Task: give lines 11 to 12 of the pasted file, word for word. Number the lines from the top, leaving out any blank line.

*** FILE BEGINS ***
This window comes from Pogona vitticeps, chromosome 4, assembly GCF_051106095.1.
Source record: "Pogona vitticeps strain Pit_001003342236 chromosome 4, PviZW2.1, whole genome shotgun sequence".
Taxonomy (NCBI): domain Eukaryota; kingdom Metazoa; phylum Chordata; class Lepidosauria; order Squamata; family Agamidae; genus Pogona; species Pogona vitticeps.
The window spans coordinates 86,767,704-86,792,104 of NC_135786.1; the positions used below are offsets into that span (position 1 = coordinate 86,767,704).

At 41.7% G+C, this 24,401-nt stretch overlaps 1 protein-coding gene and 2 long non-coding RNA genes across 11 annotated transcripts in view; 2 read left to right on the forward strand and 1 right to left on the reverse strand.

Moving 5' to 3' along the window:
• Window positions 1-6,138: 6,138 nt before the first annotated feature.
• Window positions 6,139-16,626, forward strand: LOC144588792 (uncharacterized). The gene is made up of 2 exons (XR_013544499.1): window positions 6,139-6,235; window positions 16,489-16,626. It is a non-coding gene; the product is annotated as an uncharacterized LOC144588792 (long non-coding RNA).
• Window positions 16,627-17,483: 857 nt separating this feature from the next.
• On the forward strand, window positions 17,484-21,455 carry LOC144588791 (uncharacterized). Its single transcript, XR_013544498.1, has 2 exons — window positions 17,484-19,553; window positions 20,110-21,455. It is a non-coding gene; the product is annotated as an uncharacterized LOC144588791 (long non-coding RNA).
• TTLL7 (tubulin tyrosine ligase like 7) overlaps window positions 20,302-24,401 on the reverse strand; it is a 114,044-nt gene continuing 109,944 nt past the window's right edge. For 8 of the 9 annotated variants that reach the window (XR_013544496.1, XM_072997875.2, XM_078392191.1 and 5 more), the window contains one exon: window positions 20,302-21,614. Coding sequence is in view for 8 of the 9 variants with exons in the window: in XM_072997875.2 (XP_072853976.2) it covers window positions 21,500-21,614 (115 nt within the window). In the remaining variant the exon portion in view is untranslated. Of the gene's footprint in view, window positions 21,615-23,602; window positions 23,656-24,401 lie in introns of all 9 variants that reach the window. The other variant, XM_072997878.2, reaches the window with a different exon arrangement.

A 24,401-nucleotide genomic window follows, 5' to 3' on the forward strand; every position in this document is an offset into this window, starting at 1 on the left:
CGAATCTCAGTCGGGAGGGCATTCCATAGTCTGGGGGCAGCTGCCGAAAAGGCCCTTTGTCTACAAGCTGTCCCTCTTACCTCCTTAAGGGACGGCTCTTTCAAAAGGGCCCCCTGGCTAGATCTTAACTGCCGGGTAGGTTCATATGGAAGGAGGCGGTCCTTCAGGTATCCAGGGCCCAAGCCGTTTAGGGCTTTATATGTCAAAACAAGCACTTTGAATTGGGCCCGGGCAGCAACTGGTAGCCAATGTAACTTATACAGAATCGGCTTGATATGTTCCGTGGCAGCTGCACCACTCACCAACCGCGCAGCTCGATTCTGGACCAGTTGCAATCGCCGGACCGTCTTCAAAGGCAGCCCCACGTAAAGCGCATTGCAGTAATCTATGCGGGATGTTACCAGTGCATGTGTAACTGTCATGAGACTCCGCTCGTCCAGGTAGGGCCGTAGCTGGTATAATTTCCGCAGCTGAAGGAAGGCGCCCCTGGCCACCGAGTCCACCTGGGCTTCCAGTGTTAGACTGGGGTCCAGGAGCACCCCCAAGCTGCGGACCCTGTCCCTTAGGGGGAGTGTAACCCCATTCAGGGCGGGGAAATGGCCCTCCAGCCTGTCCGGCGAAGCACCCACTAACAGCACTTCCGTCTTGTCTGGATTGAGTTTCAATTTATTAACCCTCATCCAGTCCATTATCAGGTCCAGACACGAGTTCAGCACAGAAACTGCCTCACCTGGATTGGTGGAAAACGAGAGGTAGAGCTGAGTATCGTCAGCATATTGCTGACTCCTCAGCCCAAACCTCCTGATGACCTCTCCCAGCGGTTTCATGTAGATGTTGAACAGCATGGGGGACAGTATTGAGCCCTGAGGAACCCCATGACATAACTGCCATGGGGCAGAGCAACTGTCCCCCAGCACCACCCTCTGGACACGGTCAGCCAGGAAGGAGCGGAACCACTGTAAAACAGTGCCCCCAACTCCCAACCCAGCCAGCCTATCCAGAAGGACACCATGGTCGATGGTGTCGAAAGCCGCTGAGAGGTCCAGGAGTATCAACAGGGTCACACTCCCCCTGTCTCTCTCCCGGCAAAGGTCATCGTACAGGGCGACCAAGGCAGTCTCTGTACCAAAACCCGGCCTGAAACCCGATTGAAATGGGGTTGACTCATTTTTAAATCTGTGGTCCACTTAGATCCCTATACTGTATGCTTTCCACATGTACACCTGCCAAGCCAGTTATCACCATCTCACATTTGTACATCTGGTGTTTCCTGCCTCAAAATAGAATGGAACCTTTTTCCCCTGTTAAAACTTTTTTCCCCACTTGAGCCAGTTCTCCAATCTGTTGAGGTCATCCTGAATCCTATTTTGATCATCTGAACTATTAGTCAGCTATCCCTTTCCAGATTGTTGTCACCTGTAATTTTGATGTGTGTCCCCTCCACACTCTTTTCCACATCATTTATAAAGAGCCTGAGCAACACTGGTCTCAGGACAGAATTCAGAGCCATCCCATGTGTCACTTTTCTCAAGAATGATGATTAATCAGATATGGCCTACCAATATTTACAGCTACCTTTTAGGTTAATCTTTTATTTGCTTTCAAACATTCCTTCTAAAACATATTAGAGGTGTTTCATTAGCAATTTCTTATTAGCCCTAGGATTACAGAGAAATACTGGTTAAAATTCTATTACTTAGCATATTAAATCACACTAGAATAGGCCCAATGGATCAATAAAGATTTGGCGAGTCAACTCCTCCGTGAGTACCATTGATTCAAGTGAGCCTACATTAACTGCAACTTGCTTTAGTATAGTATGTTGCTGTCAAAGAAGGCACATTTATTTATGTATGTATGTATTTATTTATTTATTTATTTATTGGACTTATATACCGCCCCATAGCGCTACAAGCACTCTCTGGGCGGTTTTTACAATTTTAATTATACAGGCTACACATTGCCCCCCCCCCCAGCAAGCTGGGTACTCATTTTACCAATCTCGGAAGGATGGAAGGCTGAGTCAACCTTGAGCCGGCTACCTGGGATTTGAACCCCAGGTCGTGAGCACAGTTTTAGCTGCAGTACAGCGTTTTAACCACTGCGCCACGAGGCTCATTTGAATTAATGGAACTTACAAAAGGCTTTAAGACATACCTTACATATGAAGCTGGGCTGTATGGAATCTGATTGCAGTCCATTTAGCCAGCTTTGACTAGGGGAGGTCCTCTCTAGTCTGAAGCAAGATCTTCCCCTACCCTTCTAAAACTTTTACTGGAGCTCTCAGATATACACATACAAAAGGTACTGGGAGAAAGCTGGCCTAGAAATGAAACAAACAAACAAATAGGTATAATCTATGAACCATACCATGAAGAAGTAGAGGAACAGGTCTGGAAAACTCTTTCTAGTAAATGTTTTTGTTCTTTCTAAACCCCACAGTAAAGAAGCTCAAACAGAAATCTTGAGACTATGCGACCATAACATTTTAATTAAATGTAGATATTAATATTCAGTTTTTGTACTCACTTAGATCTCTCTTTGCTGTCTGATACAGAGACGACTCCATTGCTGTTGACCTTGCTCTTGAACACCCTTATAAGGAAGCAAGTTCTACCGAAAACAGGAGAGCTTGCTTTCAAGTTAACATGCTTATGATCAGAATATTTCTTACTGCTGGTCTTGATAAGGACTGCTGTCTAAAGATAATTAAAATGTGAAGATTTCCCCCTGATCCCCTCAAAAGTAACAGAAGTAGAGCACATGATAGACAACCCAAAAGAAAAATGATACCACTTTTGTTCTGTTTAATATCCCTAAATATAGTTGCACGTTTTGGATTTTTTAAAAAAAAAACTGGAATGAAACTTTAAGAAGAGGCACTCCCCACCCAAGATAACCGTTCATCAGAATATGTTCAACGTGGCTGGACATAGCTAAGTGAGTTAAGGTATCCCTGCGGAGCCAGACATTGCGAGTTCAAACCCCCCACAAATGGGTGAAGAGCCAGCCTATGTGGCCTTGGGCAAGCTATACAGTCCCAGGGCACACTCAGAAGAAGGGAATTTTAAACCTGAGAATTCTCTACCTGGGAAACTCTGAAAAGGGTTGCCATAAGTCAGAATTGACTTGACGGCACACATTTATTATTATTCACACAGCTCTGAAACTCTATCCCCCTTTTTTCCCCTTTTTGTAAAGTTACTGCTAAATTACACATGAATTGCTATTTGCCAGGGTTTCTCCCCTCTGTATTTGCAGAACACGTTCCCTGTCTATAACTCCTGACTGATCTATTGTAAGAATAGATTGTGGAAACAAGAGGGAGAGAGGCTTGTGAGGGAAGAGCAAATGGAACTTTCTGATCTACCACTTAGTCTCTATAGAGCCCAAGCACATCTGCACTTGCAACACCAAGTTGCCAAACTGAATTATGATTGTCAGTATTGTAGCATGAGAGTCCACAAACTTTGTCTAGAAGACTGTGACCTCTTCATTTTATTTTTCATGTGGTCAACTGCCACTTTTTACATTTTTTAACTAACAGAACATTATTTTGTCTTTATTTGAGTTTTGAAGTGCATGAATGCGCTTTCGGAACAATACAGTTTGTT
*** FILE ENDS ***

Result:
• TTLL7 (tubulin tyrosine ligase like 7) overlaps window positions 20,302-24,401 on the reverse strand; it is a 114,044-nt gene continuing 109,944 nt past the window's right edge. For 8 of the 9 annotated variants that reach the window (XR_013544496.1, XM_072997875.2, XM_078392191.1 and 5 more), the window contains one exon: window positions 20,302-21,614. Coding sequence is in view for 8 of the 9 variants with exons in the window: in XM_072997875.2 (XP_072853976.2) it covers window positions 21,500-21,614 (115 nt within the window). In the remaining variant the exon portion in view is untranslated. Of the gene's footprint in view, window positions 21,615-23,602; window positions 23,656-24,401 lie in introns of all 9 variants that reach the window. The other variant, XM_072997878.2, reaches the window with a different exon arrangement.

A 24,401-nucleotide genomic window follows, 5' to 3' on the forward strand; every position in this document is an offset into this window, starting at 1 on the left: